Free Domestic Shipping Over $100

Celebrate National Beer Day With Alpha-Caryophyllene

Happy National Beer Day! And there’s no better way to celebrate than with the terpene responsible for that delicious hoppy flavor. Read on and learn all about Alpha-Caryophyllene.

There’s just something about a crisp, cold beer at the end of a long day that hits the spot. Whether you prefer cracking open a can, popping open a bottle, or if you want it straight from the tap, beer is a sensorial experience. So, make sure you’re participating in National Beer Day on April 7th by supporting your local breweries or simply just drinking your favorite beer. For us, we’re celebrating by paying tribute to the terpene responsible for all that hoppy goodness. This week we’re talking about Alpha-Caryophyllene.

Also known as Humulene, this terpene isolate is what gives hops its unique earthy and woodsy aroma. Now, we wouldn’t dream of downplaying the contributions that alpha-caryophyllene has made for beer. However, this particular terpene has other effects that may benefit a wide array of products. Keep reading and discover a whole new side to alpha-caryophyllene.

Reading Time - 8 min


Celebrate National Beer Day With Alpha-Caryophyllene

If you’re on-the-go but still want the goods, here’s a quick rundown of what we’re covering today...

  • Alpha-Caryophyllene is a sesquiterpene similar to Beta-Caryophyllene (same molecular formula but with a different chemical structure). This allows it to bind with some of the same ECS receptors that Beta-Caryophyllene binds to.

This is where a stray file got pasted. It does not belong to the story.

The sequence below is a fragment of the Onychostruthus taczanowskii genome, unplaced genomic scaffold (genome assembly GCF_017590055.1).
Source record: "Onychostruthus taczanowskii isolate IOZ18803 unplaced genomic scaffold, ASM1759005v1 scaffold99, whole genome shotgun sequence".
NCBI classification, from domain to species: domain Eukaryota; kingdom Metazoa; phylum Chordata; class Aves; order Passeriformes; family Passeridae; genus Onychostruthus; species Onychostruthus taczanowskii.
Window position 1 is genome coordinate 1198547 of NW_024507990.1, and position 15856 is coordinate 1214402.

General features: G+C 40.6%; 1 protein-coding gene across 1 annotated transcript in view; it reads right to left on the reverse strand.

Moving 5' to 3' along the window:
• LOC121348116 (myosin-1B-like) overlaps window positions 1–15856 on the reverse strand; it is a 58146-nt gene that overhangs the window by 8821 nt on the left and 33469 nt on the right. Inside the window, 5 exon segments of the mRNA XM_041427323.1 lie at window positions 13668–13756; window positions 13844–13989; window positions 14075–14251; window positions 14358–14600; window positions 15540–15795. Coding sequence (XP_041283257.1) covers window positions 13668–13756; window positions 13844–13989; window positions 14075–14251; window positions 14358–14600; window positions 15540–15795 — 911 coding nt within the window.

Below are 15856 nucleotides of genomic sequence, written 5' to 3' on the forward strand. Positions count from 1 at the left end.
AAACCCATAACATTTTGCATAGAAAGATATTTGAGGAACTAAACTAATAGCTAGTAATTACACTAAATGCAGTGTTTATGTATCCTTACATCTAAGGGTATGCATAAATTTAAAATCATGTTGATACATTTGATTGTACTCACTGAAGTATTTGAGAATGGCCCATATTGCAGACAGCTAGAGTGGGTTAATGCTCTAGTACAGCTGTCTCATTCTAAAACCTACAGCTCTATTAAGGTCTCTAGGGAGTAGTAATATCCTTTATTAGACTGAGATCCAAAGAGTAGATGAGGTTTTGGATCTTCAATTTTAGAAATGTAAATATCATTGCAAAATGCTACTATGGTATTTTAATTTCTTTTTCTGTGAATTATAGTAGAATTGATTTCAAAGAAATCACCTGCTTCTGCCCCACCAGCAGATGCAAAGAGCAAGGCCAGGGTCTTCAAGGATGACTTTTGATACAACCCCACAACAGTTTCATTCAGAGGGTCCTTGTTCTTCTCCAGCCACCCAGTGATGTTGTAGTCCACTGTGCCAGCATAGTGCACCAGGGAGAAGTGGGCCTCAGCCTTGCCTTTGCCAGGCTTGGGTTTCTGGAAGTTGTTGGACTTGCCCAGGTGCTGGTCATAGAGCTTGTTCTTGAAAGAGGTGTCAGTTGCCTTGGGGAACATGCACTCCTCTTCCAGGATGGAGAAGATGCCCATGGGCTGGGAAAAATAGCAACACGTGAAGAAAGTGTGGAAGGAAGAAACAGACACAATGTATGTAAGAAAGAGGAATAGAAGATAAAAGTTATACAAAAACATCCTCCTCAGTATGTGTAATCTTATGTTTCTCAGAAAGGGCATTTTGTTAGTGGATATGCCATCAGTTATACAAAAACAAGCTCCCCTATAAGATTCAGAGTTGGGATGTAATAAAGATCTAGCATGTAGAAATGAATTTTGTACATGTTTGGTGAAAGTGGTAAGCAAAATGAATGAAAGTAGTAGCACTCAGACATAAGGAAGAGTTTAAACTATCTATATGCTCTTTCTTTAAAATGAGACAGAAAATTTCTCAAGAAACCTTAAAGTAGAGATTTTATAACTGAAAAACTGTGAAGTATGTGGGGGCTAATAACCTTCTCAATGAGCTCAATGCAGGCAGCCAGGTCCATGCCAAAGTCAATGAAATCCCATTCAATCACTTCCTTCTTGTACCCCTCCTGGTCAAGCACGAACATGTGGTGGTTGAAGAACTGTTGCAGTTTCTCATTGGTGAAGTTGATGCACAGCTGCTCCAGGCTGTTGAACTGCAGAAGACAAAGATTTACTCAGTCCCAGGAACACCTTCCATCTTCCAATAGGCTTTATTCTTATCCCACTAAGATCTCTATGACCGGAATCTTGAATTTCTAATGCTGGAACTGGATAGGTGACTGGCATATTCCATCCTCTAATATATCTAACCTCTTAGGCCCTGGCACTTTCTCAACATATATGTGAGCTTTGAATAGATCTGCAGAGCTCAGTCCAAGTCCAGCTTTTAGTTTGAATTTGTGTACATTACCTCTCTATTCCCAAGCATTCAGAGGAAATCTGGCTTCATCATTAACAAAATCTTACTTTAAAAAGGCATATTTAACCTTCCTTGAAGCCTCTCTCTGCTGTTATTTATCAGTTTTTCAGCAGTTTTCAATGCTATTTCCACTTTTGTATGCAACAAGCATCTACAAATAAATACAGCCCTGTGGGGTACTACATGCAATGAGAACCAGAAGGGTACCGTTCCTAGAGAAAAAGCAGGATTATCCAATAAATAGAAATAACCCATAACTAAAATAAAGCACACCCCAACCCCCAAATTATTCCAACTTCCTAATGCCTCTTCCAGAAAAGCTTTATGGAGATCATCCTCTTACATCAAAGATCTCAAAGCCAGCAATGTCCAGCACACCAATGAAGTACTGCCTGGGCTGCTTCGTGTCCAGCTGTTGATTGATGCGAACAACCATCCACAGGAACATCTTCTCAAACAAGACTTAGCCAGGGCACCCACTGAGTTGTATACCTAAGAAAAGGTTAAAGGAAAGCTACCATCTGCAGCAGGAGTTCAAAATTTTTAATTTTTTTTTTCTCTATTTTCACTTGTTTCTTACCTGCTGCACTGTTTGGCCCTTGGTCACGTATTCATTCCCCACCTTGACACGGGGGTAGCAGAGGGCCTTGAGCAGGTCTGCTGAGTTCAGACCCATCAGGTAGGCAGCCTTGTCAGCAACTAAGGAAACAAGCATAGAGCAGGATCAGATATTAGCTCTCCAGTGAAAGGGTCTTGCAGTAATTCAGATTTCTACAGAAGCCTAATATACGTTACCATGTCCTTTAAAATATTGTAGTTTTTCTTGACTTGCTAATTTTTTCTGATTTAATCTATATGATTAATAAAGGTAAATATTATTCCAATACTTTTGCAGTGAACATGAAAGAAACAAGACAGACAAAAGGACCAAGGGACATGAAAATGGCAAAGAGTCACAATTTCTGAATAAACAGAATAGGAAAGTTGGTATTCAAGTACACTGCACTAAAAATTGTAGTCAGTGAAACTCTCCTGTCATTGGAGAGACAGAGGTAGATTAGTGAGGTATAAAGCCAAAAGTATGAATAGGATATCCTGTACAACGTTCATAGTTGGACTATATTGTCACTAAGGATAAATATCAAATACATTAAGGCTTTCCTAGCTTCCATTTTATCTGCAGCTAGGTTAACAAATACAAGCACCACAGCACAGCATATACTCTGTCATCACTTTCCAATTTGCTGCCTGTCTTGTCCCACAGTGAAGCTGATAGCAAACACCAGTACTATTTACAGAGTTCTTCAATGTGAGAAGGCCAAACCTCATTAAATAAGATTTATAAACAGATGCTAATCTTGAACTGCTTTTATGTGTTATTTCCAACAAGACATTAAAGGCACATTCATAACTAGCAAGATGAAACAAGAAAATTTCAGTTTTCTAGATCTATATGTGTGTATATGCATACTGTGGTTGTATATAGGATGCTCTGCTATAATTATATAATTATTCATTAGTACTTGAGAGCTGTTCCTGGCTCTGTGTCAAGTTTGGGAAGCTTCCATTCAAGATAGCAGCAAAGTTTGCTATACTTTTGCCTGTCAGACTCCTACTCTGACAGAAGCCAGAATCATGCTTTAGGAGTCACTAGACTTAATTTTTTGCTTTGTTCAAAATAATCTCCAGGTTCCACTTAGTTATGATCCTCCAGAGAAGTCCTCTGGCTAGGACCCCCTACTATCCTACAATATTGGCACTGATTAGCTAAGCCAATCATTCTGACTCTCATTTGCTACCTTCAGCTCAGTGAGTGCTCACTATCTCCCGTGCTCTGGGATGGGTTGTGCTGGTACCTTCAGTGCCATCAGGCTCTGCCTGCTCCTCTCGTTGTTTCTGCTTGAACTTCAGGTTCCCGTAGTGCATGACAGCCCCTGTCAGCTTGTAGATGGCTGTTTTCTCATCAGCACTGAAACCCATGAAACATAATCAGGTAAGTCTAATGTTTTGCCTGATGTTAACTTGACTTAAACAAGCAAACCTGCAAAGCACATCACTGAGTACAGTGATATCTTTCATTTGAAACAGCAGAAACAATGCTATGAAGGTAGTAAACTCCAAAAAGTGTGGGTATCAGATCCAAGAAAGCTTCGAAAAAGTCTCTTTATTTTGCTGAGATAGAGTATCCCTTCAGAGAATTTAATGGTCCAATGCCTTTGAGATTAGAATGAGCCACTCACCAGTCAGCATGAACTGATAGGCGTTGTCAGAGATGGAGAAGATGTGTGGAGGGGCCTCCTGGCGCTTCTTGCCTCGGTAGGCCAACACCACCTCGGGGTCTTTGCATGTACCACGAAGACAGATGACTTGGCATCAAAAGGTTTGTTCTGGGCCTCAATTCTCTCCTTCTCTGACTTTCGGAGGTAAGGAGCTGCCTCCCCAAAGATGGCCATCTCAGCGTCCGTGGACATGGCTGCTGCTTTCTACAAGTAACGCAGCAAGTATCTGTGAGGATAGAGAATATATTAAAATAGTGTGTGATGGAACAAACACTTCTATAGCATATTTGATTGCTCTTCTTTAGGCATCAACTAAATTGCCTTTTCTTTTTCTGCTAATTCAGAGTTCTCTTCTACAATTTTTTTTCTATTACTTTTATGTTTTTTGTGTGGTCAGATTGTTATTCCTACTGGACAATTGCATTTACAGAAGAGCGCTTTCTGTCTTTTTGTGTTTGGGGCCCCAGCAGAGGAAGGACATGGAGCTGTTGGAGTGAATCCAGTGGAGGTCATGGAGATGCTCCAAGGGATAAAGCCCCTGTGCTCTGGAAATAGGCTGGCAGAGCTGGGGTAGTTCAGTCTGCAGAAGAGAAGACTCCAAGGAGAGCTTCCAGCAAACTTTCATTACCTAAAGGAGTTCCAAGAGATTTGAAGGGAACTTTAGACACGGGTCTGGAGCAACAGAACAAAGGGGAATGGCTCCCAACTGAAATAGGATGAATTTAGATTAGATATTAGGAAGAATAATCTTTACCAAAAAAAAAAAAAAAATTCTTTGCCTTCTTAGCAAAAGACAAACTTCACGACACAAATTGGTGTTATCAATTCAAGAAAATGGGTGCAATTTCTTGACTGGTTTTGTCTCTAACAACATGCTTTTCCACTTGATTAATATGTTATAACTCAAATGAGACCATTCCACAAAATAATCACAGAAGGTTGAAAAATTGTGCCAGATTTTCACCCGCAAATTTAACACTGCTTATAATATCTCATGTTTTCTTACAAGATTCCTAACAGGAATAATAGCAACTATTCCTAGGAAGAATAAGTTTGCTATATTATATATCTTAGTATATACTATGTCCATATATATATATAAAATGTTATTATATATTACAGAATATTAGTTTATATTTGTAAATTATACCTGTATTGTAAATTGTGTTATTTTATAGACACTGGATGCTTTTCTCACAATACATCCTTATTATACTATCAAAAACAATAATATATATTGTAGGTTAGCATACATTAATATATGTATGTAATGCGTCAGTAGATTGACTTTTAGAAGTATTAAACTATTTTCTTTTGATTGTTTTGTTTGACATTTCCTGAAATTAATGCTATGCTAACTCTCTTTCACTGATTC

• However, there are differences between their flavor, aroma, and effects. Alpha-Caryophyllene is found in hops, ginseng, sage, and more. Its flavor is uniquely earthy with a bitter woody overtone.
  • Some of the most popular cannabis strains with high amounts of this terpene include Biscotti, GSC, and Chemdawg.
  • Alpha-Caryophyllene has powerful anti-inflammatory and pain-relief properties that are effective in topical, edible, and inhalable products. 
  • Its antibacterial properties would also make it a phenomenal addition to hand sanitizers, skin care products, cleaning products, and more. 
  • As an insecticide, alpha-caryophyllene is able to both repel certain insects in addition to being toxic to certain insect larvae. This gives it a wider range of applications for both personal and agricultural products. 
  • Last, but certainly not least, alpha-caryophyllene is partially responsible for the delicious hoppy flavor of beer. The terpene profile of hops is primarily made of caryophyllene, humulene (aka alpha-caryophyllene), and myrcene. Certain brewing techniques can enhance the aromatic expression of the hops ingredient for more flavorful beer. 

What is Alpha-Caryophyllene?

It’s gone by many names (alpha-caryophyllene, humulene, alpha-humulene, etc.) but we’re shedding some much-needed light on this mysterious terpene. 

Alpha-Caryophyllene is a sesquiterpene (a class of terpenes that consist of three isoprene units) similar to Beta-Caryophyllene. Actually, they have the same molecular formula, just different chemical structures. This is what enables Alpha-Caryophyllene to bind with the same endocannabinoid receptors that Beta-Caryophyllene binds to. While this does give them some of the same effects, their differences are what we’re really interested in. 

Found in plants like hops, sage, ginseng, coriander, and even cannabis, this terpene has a uniquely earthy flavor with a bitter woody overtone. While our terpenes are free from cannabinoids, it’s hard to talk about this isolate without touching on some of the cannabis strains its herbaceous aroma has contributed to.